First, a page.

The years after 1948 were to see a long list of publications from Paton’s pen. In 1953 he published Too Late, the Phalarope. This was followed by Land and the People of South Africa (1955), South Africa in Transition (1956), Hope for South Africa (1958), Tales from a Troubled Land (1960), Debbie Go Home (1961), Hofmeyr (1965), South African Tragedy (1965), Instrument of Thy Peace (1967), The Long View (1968), For You Departed (1969), Creative Suffering: The Ripple of Hope (1970), Knocking on the Door: Alan Paton/Shorter Writings (1975), and Towards the Mountain: An Autobiography (1988). In addition to these, Paton wrote a musical, Mkhumbane, for which Todd Matshikiza, the exiled African composer, wrote the music. Paton also wrote the play, Sponono, in 1965.
Among the more significant awards Paton received were doctorates in literature from Kenyon College (1962), Natal University (1968), and Harvard University (1971); the London Sunday Times Special Award for Literature (1949); a doctorate in literature and the humanities from Yale University (1954); the Freedom House Award (1960); and an award from the Free Academy of Art, Hamburg, Germany (1961).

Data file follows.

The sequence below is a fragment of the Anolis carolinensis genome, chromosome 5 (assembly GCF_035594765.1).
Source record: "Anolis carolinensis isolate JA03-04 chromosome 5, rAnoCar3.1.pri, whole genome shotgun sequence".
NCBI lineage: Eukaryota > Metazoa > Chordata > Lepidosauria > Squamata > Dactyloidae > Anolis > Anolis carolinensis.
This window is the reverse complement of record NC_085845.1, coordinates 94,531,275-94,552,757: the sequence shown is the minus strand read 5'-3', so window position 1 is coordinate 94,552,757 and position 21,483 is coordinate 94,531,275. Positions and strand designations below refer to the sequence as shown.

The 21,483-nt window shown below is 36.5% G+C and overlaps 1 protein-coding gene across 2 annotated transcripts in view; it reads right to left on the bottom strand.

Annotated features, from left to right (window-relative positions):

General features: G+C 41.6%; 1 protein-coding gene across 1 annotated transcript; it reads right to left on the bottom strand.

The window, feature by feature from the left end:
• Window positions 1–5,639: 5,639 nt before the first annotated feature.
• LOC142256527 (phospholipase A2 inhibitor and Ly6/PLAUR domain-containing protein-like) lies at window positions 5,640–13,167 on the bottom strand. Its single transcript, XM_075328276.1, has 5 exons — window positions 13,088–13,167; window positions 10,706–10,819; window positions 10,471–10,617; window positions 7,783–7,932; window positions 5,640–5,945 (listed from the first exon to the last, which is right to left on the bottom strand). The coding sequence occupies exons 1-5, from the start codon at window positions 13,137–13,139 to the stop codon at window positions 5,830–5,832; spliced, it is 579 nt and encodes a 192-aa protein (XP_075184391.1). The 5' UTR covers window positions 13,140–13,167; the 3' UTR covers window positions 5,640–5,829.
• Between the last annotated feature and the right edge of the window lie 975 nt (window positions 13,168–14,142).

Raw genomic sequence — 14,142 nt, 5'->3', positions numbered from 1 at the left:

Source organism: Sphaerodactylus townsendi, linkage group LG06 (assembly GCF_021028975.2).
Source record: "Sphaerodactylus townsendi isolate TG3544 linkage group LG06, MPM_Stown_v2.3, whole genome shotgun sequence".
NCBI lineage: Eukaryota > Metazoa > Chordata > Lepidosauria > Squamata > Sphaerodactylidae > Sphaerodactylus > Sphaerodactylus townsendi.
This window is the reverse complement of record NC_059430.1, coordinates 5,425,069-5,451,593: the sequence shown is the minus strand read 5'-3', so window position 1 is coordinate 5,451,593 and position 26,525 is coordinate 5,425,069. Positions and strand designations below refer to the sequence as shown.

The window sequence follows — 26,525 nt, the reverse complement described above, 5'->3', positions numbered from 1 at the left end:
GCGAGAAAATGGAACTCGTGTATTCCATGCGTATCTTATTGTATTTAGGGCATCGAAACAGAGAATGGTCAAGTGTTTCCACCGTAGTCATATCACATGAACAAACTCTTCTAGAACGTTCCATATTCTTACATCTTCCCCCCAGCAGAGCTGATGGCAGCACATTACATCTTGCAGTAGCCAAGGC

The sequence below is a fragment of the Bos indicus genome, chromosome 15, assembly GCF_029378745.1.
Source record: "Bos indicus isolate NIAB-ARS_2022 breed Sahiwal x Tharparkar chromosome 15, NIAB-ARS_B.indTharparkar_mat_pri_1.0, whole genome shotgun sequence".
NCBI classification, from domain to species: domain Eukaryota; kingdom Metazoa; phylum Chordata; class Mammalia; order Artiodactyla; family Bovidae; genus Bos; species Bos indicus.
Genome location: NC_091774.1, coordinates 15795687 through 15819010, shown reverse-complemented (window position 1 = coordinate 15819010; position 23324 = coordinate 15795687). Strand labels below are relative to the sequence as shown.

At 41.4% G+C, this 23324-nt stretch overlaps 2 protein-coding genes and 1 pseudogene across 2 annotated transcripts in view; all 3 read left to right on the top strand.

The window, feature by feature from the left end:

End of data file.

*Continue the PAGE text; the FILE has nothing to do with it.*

Paton died of throat cancer on April 12, 1988 at his home outside Durban shortly after completing Journey Continued: An Autobiography. He was mourned as one of South Africa’s leading figures in the anti-apartheid movement. Shortly after his death, his widow, Anne (Hopkins) Paton released a large portion of the contents of Paton’s study for the establishment of The Alan Paton Centre on the Pietermaritzburg campus of the University of Natal. The university set aside space for this permanent memorial to Paton for future generations of writers and activists.
In 1996 American actor James Earl Jones and Irish actor Richard Harris starred in a film version of Cry, The Beloved Country and received critical acclaim for their portrayal of Paton’s characters.